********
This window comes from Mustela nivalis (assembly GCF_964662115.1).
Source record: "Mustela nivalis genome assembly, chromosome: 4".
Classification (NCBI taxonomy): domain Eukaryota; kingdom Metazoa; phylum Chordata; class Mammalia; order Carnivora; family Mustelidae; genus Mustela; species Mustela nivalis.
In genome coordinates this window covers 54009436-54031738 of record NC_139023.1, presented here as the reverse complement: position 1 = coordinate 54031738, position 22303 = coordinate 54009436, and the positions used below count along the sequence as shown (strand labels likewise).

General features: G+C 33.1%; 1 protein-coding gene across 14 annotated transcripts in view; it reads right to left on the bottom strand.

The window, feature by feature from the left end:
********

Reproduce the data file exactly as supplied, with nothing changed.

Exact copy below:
This window comes from Mustela nivalis (assembly GCF_964662115.1).
Source record: "Mustela nivalis genome assembly, chromosome: 4".
Classification (NCBI taxonomy): domain Eukaryota; kingdom Metazoa; phylum Chordata; class Mammalia; order Carnivora; family Mustelidae; genus Mustela; species Mustela nivalis.
In genome coordinates this window covers 54009436-54031738 of record NC_139023.1, presented here as the reverse complement: position 1 = coordinate 54031738, position 22303 = coordinate 54009436, and the positions used below count along the sequence as shown (strand labels likewise).

General features: G+C 33.1%; 1 protein-coding gene across 14 annotated transcripts in view; it reads right to left on the bottom strand.

The window, feature by feature from the left end: